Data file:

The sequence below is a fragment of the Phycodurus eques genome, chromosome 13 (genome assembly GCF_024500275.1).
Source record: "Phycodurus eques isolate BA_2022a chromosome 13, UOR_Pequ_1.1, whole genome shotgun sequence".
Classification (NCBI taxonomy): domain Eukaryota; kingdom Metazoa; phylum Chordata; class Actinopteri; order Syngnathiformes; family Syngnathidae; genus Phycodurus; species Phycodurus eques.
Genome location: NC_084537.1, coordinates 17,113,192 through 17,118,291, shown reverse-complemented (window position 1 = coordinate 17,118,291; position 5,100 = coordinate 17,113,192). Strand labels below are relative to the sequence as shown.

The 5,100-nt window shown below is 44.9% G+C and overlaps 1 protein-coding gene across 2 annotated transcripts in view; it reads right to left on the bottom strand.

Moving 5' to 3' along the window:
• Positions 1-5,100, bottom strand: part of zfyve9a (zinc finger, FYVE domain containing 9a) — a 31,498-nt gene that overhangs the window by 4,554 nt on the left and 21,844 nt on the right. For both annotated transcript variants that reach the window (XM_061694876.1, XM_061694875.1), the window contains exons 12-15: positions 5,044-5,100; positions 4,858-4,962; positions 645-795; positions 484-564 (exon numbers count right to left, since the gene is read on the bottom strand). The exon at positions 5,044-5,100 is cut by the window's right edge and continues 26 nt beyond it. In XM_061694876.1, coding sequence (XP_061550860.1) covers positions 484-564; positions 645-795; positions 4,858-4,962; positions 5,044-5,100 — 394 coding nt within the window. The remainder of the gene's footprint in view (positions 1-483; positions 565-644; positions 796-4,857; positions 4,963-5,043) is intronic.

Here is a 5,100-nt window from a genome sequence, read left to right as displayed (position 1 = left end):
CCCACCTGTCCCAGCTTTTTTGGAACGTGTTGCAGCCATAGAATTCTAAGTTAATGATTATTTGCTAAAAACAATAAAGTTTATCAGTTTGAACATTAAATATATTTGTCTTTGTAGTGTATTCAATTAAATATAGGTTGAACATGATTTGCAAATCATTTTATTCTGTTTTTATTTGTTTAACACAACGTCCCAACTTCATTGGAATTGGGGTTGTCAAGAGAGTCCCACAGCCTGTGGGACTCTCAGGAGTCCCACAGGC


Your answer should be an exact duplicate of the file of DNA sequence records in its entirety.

The sequence below is a fragment of the Phycodurus eques genome, chromosome 13 (genome assembly GCF_024500275.1).
Source record: "Phycodurus eques isolate BA_2022a chromosome 13, UOR_Pequ_1.1, whole genome shotgun sequence".
Classification (NCBI taxonomy): domain Eukaryota; kingdom Metazoa; phylum Chordata; class Actinopteri; order Syngnathiformes; family Syngnathidae; genus Phycodurus; species Phycodurus eques.
Genome location: NC_084537.1, coordinates 17,113,192 through 17,118,291, shown reverse-complemented (window position 1 = coordinate 17,118,291; position 5,100 = coordinate 17,113,192). Strand labels below are relative to the sequence as shown.

The 5,100-nt window shown below is 44.9% G+C and overlaps 1 protein-coding gene across 2 annotated transcripts in view; it reads right to left on the bottom strand.

Moving 5' to 3' along the window:
• Positions 1-5,100, bottom strand: part of zfyve9a (zinc finger, FYVE domain containing 9a) — a 31,498-nt gene that overhangs the window by 4,554 nt on the left and 21,844 nt on the right. For both annotated transcript variants that reach the window (XM_061694876.1, XM_061694875.1), the window contains exons 12-15: positions 5,044-5,100; positions 4,858-4,962; positions 645-795; positions 484-564 (exon numbers count right to left, since the gene is read on the bottom strand). The exon at positions 5,044-5,100 is cut by the window's right edge and continues 26 nt beyond it. In XM_061694876.1, coding sequence (XP_061550860.1) covers positions 484-564; positions 645-795; positions 4,858-4,962; positions 5,044-5,100 — 394 coding nt within the window. The remainder of the gene's footprint in view (positions 1-483; positions 565-644; positions 796-4,857; positions 4,963-5,043) is intronic.

Here is a 5,100-nt window from a genome sequence, read left to right as displayed (position 1 = left end):
CCCACCTGTCCCAGCTTTTTTGGAACGTGTTGCAGCCATAGAATTCTAAGTTAATGATTATTTGCTAAAAACAATAAAGTTTATCAGTTTGAACATTAAATATATTTGTCTTTGTAGTGTATTCAATTAAATATAGGTTGAACATGATTTGCAAATCATTTTATTCTGTTTTTATTTGTTTAACACAACGTCCCAACTTCATTGGAATTGGGGTTGTCAAGAGAGTCCCACAGCCTGTGGGACTCTCAGGAGTCCCACAGGC